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Report #6a: Applying epoxy underwater on volcanic rocks collected by Alvin and brought to our laboratory

This report prepared by UCCRTS technicians:

  • Bodio
  • Lafleur
  • Walsh

On October 10th we had to identify two expoxies that would stick to the (volcanic) rock when applied underwater. The two expoxies included "Smart Glue" and the water proof (Ace Hardware Store) epoxy putty. Smart Glue is also known as PSI-326 in bulk. My cadet decided to test glass and plastic in the ambient temp water. We first got our (safety) equipment and then we proceeded. We mixed (together) a half teaspoon of both epoxies, making sure they were mixed very thoroughly. We tried a smooth + an etched glass slide, which both bonded to the rock. The plastic tab bonded to rock. We also tried to get the head of (a galvanized roofing) nail to bond to the volcanic rock. I can say that all my tests worked. As a marker to distingush the rocks from other volcanic rocks, we were asked to try to write the letters "MMA" in glitter (mixed with epoxy) on the rock either with a q-tip or a popsicle stick. It was hard to apply with the q-tip and the stick. If we had a bigger applicator it would apply (epoxy) better. The gitter (in the epoxy) worked better in room temperature water (than it did in) the chilled water.

Ace water proof epoxy putty (made) a strong bond with the glass slide to the rock but failed (to bond) the aluminum slab to the rock. These (tests) were performed in the ambient temp. seawater. In the ice water, one group of (galvanized roofing) nails epoxied to a rock succeeded (in sticking). Plastic tabs bonded to the rock in ice water (NOT SURE).

The temeratures of the seawater: 14 degrees Celsius

Ambient air temp: 20 degrees Celsius

Ice seawater started off at 10 degrees Celsius and decreased to 5 degrees Celsius before our test was completed.

We went back to the classroom and discussed what we observed and what we should try (next). (Then) we went (back to) the lab to try our (new ideas). Our (applicator) was a rubber glove. My cadet cut a hole in the glove, (put epoxy and glitter in the glove finger) and squeezed it onto the volcanic rock. (The epoxy) stuck and (the glove applicator) worked efficiently.

Ambient Air Temp. 20 degrees C

Ambient Sea Water 14 degrees C

Chilled Sea Water 10 degrees C droped to 5 degrees C


what stuck to the rock      		what didn't stick
    			Under Ambient Sea Water  
glass slide both etched       		Alumminum Slide
and smooth              
   				Under Chilled Sea Water   
                             		Plastic tab
                             		Nail (nail head down)
Notes: the putty was difficult to apply to the rock itself.

PSI 326, aka SMART GLUE with glitter

what stuck to rock           		What didn't stick
    		Under Ambient Sea Water
glass slide both etched
and smooth
Nail (nail head down)
   		Under Chilled Sea Water
Nail (nail head down)
glass slide both etched
and smooth
plastic tab

Notes: It (was more difficult to make epoxy bonds) in chilled seawater than in ambient (temperatures). (The addition of) glitter made it harder to apply (epoxy) to rock. It was hard to apply with a Q-Tip or a stick. It worked well when applied with glove and no glitter added. (The epoxy was extruded through a hole in the glove finger.) We were able to sprinkle glitter over the glue once (it was applied to the) rock. when Smart Glue was mixed, we used 1/2 teaspoon (resin) and 1/2 teaspoon (hardener). (It) did give off (heat), an exothermic reaction. I was able to mix it quickly and very well.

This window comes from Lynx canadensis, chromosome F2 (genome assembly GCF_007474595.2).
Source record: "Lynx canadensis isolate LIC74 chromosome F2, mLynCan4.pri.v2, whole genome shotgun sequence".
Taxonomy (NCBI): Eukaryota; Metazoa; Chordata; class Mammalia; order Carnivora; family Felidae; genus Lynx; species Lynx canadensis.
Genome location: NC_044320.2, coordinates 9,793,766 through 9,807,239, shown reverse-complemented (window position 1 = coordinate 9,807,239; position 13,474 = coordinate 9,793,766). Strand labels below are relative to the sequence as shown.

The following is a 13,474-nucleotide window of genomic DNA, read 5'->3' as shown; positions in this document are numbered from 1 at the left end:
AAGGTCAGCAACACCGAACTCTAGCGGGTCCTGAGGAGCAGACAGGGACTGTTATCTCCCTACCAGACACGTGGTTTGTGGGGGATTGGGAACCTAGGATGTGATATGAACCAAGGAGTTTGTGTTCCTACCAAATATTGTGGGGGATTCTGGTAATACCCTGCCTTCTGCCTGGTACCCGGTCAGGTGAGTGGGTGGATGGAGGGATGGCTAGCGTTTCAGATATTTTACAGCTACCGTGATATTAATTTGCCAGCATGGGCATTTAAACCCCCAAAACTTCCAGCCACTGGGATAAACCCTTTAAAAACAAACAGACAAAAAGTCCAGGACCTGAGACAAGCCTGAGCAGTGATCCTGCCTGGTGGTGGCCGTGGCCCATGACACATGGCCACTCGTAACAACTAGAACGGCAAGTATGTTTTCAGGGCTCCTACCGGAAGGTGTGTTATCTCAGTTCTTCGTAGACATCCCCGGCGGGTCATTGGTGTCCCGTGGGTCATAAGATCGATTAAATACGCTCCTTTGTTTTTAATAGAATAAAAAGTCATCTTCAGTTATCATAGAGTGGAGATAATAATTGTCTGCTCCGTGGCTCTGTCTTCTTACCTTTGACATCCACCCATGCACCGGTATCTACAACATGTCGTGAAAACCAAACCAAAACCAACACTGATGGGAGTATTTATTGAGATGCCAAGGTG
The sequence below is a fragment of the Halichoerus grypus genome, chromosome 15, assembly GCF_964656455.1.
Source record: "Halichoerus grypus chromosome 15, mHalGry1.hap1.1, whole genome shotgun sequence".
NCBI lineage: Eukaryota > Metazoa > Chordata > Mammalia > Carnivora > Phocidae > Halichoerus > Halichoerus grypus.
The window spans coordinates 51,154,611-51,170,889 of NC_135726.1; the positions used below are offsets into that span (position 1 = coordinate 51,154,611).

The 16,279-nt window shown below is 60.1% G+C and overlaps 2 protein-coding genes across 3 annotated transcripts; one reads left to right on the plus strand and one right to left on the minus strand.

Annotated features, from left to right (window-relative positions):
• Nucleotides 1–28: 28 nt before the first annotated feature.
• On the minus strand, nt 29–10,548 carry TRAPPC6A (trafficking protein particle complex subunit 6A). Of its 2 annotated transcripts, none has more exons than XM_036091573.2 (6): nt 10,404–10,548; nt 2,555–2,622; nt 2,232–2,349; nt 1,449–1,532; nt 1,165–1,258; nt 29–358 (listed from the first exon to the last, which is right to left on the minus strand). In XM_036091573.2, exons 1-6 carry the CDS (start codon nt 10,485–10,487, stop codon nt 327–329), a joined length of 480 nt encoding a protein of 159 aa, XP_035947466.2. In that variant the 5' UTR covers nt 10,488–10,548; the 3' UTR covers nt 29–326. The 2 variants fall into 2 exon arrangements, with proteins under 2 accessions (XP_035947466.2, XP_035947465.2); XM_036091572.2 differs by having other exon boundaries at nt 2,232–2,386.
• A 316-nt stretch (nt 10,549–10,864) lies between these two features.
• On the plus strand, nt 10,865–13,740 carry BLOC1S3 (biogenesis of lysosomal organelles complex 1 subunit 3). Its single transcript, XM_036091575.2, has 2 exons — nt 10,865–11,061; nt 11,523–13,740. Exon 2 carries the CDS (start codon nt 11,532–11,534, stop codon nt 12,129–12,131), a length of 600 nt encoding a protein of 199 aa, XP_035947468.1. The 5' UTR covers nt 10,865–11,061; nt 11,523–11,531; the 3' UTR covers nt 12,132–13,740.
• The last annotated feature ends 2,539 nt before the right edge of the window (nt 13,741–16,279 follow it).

Last week two adhesives worked (on rocks). They were Smart Glue and ACE hardware epoxy putty. The Smart Glue is exothermic and mixed very well.It wasn't in an applicator so it was hard to apply or make a letter by (drawing with it like a pen). We used a popsicle stick and a q-tip to apply it. We put glitter in the epoxy because it turns clear and the glitter keeps it visable. we didn't use dye because of the chemical compounds in dye could disturb the way (the epoxy) applies.

In the cold water, it was very hard to stick (epoxy) to the rock. The putty was realy easy to mix and applied very easily as well. It (putty) would be a lot more efficient to use under water because the Smart Glue can only be used in 1/2 teaspoon (quantities). That would cause a problem.

With both epoxies we put nails head down in the epoxy to see if it would adhere to that type of metal. All worked well. We (tried) plastic glove as an applicator. We poked a hole in the tip of the finger. It worked great!

Report #6b: Ideas for an epoxy adhesive applicator/marker

Three brains are better than one!


Report prepared by MMA engineers:
                                        3/C Holcroft
                                        3/C McQueen

Editor's note:  See also two ideas reported in Report #5 last week by
2/C Maguire and 3/C Sunde.

This week we were asked to come up with new ideas for some sort of
applicator.  I had an idea that was shared with a few of my
classmates.  The idea was to use a modified syringe to be able to 
inject the epoxy onto a rock or other sample.  An idea is to inject 
part "A" and part "B" into two separate thin plastic bags while 
inside the syringe tube and making the tube airtight.  By depressing 
the plunger up and down a few times, breaking the bags and mixing 
both parts.  We could eject the now mixed epoxy by having a break-off 
tip and apply where needed.

I found a company (advertisement) in a construction magazine.
They have an epoxy applicator that I think will work. The idea of an
applicator for a two part adhesive is difficult because of the
limits. The idea that I had would be to take a single tube with 
two chambers and use an offset mesh plunger that will mix and apply 
the epoxy. 

First set of design ideas for applicator are shown below. They are the result of the first brainstorming session on October 11, 2001.